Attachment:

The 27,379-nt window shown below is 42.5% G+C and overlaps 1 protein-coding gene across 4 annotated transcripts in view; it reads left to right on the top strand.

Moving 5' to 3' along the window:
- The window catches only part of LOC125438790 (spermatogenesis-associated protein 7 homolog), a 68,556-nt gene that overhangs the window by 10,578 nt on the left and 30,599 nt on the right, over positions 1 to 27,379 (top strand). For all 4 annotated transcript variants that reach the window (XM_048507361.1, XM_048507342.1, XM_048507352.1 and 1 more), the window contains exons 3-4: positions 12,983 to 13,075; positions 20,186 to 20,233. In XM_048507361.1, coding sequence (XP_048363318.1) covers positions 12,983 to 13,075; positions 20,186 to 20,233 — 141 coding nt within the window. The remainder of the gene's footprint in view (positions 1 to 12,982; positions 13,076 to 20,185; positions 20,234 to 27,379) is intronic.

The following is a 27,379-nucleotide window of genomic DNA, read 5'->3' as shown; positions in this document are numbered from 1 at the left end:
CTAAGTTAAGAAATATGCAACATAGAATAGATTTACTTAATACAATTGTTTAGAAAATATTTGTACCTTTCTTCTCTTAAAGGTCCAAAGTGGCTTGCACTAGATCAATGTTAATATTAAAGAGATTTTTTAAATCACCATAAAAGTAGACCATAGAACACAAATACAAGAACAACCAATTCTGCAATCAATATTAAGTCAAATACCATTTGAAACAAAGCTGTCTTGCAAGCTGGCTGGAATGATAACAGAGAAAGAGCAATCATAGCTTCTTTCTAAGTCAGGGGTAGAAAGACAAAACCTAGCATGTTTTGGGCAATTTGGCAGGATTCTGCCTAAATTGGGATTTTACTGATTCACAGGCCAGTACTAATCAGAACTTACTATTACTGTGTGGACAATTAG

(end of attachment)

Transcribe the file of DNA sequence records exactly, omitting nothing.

The 27,379-nt window shown below is 42.5% G+C and overlaps 1 protein-coding gene across 4 annotated transcripts in view; it reads left to right on the top strand.

Moving 5' to 3' along the window:
- The window catches only part of LOC125438790 (spermatogenesis-associated protein 7 homolog), a 68,556-nt gene that overhangs the window by 10,578 nt on the left and 30,599 nt on the right, over positions 1 to 27,379 (top strand). For all 4 annotated transcript variants that reach the window (XM_048507361.1, XM_048507342.1, XM_048507352.1 and 1 more), the window contains exons 3-4: positions 12,983 to 13,075; positions 20,186 to 20,233. In XM_048507361.1, coding sequence (XP_048363318.1) covers positions 12,983 to 13,075; positions 20,186 to 20,233 — 141 coding nt within the window. The remainder of the gene's footprint in view (positions 1 to 12,982; positions 13,076 to 20,185; positions 20,234 to 27,379) is intronic.

The following is a 27,379-nucleotide window of genomic DNA, read 5'->3' as shown; positions in this document are numbered from 1 at the left end:
CTAAGTTAAGAAATATGCAACATAGAATAGATTTACTTAATACAATTGTTTAGAAAATATTTGTACCTTTCTTCTCTTAAAGGTCCAAAGTGGCTTGCACTAGATCAATGTTAATATTAAAGAGATTTTTTAAATCACCATAAAAGTAGACCATAGAACACAAATACAAGAACAACCAATTCTGCAATCAATATTAAGTCAAATACCATTTGAAACAAAGCTGTCTTGCAAGCTGGCTGGAATGATAACAGAGAAAGAGCAATCATAGCTTCTTTCTAAGTCAGGGGTAGAAAGACAAAACCTAGCATGTTTTGGGCAATTTGGCAGGATTCTGCCTAAATTGGGATTTTACTGATTCACAGGCCAGTACTAATCAGAACTTACTATTACTGTGTGGACAATTAG